Amanda Ferguson played a critical role in helping Arbor Ridge K-8 School secure a U.S. Department of Education Green Ribbon School designation. 

Amanda Ferguson smiles in front of a garden.

The U.S. Department of Education recently recognized a local K-8 school for its initiatives in making the campus environmentally friendly — and one UCF doctoral student helped pave the way.

Amanda Ferguson, a teacher at Arbor Ridge K-8 School, founded and leads an extracurricular group for students called Club SERVE, which stands for “Students Engaged in Recycling, Volunteering and the Environment.”

Ferguson, who will enter her second year of the curriculum and instruction doctoral program in the fall, has tasked her Club SERVE students with working to achieve a green status sustainability program for six years now. Students from second to eighth grades help make the school “green” through engaging in projects like composting, water conservation, and tending to the school’s butterfly garden, wildflower garden, vegetable garden, bat houses and beehives.

All of these efforts have not gone unnoticed. Arbor Ridge has been deemed a “school of excellence” by Orange County Public Schools’ Green School Recognition program for the last three years. This year, the school took first prize, winning $5,000 that can go back into their environmental efforts.

Being recognized by OCPS also led Ferguson and Arbor Ridge to be nominated by the district for the Florida Green Apple Award — another recognition bestowed by the Florida Department of Education that also allowed them to be nominated for the U.S. Department of Education Green Ribbon Award. This distinction was only awarded to 26 schools in the nation. Ferguson and other administrators and teachers from Arbor Ridge will be honored in Washington, D.C., in August.

“It’s a distinction you can only get once, so once we have been named a USDOE Green Ribbon School, we will maintain that title, and our position changes within the district,” Ferguson says. “Moving forward, we basically take on a mentor role. It’s now our job to find a way to mentor other schools so that more schools can apply for these programs, learn from us and go from there, which is fun.”

All of this experience will also help Ferguson in her pursuit of her doctorate at UCF.

"It's really neat because I'm working all of this into my dissertation research,” she says.

In one of her classes this past spring, Ferguson did a mini gap analysis on science scores to see if there was a correlation between schools that have excellent green programs and their science scores. She hasn’t focused her dissertation yet but knows that she wants it to involve sustainability.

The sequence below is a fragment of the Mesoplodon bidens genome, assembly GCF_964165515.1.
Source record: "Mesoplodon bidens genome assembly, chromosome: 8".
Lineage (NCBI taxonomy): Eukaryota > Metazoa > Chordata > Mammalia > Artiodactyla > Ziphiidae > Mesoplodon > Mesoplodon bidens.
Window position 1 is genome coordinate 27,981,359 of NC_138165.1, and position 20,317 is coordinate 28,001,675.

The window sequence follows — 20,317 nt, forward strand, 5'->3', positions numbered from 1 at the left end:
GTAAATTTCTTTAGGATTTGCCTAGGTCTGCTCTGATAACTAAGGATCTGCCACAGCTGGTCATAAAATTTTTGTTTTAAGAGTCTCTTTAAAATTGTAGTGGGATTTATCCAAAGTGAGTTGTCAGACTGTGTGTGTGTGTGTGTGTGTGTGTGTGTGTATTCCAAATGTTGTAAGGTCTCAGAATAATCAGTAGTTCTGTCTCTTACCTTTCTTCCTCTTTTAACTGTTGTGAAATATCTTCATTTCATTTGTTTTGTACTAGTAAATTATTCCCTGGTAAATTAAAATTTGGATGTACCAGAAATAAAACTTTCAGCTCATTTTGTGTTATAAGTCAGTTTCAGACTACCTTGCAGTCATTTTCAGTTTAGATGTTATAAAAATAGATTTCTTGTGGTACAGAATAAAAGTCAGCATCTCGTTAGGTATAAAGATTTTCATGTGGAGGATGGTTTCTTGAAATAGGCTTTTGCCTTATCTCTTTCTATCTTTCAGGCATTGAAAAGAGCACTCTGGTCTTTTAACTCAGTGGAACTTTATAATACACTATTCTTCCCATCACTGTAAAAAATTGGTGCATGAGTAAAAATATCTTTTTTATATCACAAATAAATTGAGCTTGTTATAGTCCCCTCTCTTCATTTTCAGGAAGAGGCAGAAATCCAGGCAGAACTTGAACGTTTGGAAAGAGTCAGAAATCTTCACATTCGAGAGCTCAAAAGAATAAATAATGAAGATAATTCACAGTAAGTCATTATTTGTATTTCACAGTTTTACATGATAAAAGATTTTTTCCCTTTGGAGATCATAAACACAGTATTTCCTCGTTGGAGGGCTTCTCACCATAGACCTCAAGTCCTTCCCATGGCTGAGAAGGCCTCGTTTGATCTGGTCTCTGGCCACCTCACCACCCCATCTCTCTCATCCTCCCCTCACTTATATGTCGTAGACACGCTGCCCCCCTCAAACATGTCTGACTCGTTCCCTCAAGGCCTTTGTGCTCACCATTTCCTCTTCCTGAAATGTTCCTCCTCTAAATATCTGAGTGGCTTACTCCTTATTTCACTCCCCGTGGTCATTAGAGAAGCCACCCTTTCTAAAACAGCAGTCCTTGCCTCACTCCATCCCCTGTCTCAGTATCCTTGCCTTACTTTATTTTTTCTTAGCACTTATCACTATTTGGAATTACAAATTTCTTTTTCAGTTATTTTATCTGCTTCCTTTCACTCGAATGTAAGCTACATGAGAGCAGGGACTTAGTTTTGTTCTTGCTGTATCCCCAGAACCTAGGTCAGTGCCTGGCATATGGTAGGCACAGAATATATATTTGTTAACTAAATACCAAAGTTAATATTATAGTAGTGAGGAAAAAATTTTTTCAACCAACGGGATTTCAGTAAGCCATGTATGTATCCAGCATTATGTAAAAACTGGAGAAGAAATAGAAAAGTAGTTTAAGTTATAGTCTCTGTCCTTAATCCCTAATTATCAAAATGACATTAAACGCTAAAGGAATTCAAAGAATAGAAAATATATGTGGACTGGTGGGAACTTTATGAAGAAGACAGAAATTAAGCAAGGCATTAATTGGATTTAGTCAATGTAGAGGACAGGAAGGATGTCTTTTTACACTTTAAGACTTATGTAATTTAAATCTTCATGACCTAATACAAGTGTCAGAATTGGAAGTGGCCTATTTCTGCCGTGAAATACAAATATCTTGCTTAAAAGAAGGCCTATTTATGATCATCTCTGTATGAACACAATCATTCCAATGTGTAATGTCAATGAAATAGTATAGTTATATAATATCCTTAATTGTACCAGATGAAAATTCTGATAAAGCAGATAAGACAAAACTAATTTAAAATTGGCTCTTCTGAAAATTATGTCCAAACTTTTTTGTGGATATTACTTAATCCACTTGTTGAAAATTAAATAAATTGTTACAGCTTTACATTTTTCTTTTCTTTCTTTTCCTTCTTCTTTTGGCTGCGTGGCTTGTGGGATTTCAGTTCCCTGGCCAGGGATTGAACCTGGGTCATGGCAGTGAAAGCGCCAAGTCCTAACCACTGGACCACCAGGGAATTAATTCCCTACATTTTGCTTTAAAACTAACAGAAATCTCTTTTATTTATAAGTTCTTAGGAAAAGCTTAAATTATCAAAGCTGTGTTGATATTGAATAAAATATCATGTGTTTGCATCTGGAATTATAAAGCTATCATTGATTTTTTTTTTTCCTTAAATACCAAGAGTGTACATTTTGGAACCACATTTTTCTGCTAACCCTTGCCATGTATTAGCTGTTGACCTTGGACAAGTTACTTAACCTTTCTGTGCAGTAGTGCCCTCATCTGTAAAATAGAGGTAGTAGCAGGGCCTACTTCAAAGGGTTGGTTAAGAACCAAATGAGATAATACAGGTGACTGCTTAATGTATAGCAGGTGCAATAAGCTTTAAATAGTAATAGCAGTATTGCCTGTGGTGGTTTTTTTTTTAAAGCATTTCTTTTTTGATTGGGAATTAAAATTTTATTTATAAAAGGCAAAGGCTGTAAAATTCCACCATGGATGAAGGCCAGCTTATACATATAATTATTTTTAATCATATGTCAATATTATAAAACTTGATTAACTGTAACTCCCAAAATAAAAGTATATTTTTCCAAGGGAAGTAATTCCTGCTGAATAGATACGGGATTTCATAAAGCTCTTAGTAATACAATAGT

Arbor Ridge teachers also worked with UCF’s Department of Biology, accompanying Pegasus Professor Linda Walters to the Indian River Lagoon to pick up baby mangroves to create a mangrove nursery on campus.

“The second-graders tended to them all year,” Ferguson says. “The department just picked up all of the mangroves, and they're going to take them back to the Indian River Lagoon and plant them to help with coastal restoration."

Ferguson and Club SERVE have also inspired students to become more interested in sustainability on their own volition.

“They love it, and what's fun is when they come to me with ideas, so now it's turning into a student-led program,” Ferguson says. "They ask things like, ‘‘Can we take out the grabbers today at recess and pick up all the trash by the bus loop?’ That's what I want to hear. It's just becoming natural that they're the ones that are suggesting all of this stuff — even parents too.”

Through all of the unique ideas and projects Ferguson has developed at Arbor Ridge, she says her school's administration has been incredibly supportive.

"We are very blessed to have an administration that will be flexible and let us do what we want to do,” she says. “Any school that wants to get going with green cannot expect to have a super successful program right off the bat. It’s all about getting people on board. It’s taken us six years, and every year, we get more and more help with it.”

The idea of Club SERVE was inspired by Ferguson’s experience with a service-learning club at the first school she taught at, Moss Park Elementary.

“We only have about 100 kids per grade level, and this year, we had over 40 apply to be in Club SERVE,” Ferguson says. "I have a good team of teachers who help me out with the club. I think the first year we did Club SERVE, we maybe had 12 students involved. Every year it grows bigger and bigger, and that just makes my heart happy because you see all these kids who want to do good for our environment and for our Earth. That’s the way it should be, in my eyes.”